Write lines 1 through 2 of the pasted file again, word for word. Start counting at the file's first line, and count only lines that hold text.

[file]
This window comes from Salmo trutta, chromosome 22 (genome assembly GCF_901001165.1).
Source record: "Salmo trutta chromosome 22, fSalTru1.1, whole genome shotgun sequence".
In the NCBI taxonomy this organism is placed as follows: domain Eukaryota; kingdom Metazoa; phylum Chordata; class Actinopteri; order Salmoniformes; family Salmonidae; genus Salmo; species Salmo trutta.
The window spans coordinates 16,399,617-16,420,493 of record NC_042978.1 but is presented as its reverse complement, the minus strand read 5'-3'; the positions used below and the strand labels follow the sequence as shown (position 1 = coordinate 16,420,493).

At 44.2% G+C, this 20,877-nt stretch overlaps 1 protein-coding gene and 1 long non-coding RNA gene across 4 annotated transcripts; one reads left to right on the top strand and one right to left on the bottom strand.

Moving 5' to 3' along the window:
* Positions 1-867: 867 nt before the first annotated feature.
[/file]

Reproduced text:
This window comes from Salmo trutta, chromosome 22 (genome assembly GCF_901001165.1).
Source record: "Salmo trutta chromosome 22, fSalTru1.1, whole genome shotgun sequence".